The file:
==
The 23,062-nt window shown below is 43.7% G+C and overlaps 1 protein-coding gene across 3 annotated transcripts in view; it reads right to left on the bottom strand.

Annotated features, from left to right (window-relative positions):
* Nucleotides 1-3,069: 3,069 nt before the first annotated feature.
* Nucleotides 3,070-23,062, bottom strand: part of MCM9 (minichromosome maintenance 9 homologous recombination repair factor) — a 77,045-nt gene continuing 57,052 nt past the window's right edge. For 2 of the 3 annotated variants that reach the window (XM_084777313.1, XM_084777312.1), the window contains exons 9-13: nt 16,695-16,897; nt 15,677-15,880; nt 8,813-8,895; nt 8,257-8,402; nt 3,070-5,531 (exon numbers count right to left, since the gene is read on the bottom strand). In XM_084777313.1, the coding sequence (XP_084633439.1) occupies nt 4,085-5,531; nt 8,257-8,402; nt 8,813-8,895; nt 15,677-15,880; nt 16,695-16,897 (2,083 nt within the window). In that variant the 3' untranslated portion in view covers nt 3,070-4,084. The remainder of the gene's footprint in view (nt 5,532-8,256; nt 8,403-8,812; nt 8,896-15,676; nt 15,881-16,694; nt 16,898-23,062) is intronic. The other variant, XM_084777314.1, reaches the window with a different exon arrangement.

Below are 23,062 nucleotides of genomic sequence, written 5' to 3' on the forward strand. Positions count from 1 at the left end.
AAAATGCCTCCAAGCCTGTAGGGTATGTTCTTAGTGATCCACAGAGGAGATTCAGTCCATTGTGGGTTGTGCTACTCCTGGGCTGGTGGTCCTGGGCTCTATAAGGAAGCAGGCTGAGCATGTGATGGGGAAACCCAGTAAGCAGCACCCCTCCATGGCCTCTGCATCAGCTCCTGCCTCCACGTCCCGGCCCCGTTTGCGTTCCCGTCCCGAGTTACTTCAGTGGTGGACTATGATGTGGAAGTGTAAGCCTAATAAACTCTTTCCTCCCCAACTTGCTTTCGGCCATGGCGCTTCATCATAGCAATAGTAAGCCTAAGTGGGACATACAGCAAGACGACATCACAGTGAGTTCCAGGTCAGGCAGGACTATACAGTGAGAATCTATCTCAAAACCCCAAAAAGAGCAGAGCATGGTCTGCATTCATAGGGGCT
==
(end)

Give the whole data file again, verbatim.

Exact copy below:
The 23,062-nt window shown below is 43.7% G+C and overlaps 1 protein-coding gene across 3 annotated transcripts in view; it reads right to left on the bottom strand.

Annotated features, from left to right (window-relative positions):
* Nucleotides 1-3,069: 3,069 nt before the first annotated feature.
* Nucleotides 3,070-23,062, bottom strand: part of MCM9 (minichromosome maintenance 9 homologous recombination repair factor) — a 77,045-nt gene continuing 57,052 nt past the window's right edge. For 2 of the 3 annotated variants that reach the window (XM_084777313.1, XM_084777312.1), the window contains exons 9-13: nt 16,695-16,897; nt 15,677-15,880; nt 8,813-8,895; nt 8,257-8,402; nt 3,070-5,531 (exon numbers count right to left, since the gene is read on the bottom strand). In XM_084777313.1, the coding sequence (XP_084633439.1) occupies nt 4,085-5,531; nt 8,257-8,402; nt 8,813-8,895; nt 15,677-15,880; nt 16,695-16,897 (2,083 nt within the window). In that variant the 3' untranslated portion in view covers nt 3,070-4,084. The remainder of the gene's footprint in view (nt 5,532-8,256; nt 8,403-8,812; nt 8,896-15,676; nt 15,881-16,694; nt 16,898-23,062) is intronic. The other variant, XM_084777314.1, reaches the window with a different exon arrangement.

Below are 23,062 nucleotides of genomic sequence, written 5' to 3' on the forward strand. Positions count from 1 at the left end.
AAAATGCCTCCAAGCCTGTAGGGTATGTTCTTAGTGATCCACAGAGGAGATTCAGTCCATTGTGGGTTGTGCTACTCCTGGGCTGGTGGTCCTGGGCTCTATAAGGAAGCAGGCTGAGCATGTGATGGGGAAACCCAGTAAGCAGCACCCCTCCATGGCCTCTGCATCAGCTCCTGCCTCCACGTCCCGGCCCCGTTTGCGTTCCCGTCCCGAGTTACTTCAGTGGTGGACTATGATGTGGAAGTGTAAGCCTAATAAACTCTTTCCTCCCCAACTTGCTTTCGGCCATGGCGCTTCATCATAGCAATAGTAAGCCTAAGTGGGACATACAGCAAGACGACATCACAGTGAGTTCCAGGTCAGGCAGGACTATACAGTGAGAATCTATCTCAAAACCCCAAAAAGAGCAGAGCATGGTCTGCATTCATAGGGGCT